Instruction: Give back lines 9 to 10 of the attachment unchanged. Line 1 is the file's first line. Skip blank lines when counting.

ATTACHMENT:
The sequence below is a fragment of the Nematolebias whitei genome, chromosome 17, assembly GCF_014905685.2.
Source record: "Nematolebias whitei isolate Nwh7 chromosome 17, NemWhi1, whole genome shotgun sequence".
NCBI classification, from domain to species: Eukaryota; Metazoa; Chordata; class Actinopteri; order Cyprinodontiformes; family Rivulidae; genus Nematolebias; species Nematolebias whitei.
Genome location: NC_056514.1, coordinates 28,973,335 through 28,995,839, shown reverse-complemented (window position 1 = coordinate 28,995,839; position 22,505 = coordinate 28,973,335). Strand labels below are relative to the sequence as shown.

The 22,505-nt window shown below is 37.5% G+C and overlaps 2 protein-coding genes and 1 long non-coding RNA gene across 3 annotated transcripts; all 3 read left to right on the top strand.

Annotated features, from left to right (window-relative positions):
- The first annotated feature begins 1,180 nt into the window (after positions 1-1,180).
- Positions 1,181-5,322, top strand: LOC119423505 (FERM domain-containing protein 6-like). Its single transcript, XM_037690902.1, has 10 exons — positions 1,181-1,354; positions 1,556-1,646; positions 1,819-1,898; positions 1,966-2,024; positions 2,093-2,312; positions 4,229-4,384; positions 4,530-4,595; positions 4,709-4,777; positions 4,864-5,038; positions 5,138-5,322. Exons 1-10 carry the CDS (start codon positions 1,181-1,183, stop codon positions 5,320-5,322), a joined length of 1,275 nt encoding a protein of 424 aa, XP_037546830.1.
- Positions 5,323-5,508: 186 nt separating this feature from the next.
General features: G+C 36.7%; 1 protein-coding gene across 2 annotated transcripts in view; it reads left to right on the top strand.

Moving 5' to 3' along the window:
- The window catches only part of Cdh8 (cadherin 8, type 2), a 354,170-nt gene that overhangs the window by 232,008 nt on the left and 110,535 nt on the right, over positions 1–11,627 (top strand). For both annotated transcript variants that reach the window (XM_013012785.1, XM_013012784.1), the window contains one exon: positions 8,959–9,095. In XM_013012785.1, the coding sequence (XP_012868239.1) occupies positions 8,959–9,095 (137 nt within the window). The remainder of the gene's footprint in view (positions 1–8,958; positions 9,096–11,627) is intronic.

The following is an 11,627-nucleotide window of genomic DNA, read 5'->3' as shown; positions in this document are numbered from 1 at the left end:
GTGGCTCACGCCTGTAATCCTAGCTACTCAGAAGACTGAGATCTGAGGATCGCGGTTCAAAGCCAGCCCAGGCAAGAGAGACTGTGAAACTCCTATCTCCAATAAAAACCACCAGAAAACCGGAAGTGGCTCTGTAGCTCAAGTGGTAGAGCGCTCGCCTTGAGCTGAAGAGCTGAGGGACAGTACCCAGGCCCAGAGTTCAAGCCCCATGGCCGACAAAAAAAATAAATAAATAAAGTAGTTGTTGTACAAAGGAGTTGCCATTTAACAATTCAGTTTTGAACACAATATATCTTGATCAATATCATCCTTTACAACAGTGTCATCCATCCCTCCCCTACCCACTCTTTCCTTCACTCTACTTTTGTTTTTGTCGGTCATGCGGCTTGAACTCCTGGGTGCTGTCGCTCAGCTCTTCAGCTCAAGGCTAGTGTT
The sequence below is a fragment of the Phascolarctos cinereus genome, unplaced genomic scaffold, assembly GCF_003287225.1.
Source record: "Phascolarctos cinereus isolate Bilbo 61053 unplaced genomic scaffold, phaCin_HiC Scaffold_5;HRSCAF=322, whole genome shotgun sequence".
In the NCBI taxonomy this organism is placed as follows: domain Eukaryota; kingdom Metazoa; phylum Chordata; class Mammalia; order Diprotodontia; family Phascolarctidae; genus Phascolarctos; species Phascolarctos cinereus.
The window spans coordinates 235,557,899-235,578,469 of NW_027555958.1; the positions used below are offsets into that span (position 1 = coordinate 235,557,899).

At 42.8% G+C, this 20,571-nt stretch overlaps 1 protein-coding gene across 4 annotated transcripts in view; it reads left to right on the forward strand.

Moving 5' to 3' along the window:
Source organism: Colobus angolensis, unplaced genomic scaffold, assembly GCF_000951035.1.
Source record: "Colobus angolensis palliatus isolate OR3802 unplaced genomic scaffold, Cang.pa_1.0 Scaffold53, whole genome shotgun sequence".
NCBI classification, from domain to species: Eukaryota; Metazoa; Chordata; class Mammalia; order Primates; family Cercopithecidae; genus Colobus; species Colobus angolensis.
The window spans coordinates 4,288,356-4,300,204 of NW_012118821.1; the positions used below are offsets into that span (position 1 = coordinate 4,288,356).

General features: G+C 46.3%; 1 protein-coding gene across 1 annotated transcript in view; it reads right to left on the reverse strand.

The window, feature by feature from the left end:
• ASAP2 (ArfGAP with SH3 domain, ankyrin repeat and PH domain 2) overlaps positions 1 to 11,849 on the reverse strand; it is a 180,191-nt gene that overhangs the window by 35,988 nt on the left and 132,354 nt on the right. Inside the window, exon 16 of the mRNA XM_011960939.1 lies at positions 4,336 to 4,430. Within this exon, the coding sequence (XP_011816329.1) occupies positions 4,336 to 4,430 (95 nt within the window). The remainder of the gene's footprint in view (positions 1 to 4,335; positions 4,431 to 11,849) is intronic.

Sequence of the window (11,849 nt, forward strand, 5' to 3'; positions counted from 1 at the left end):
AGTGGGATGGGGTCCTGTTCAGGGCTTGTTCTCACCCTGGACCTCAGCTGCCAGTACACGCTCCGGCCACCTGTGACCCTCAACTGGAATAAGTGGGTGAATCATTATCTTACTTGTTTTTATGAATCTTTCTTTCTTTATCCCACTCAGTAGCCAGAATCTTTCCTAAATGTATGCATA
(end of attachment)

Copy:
- Positions 5,323-5,508: 186 nt separating this feature from the next.
General features: G+C 36.7%; 1 protein-coding gene across 2 annotated transcripts in view; it reads left to right on the top strand.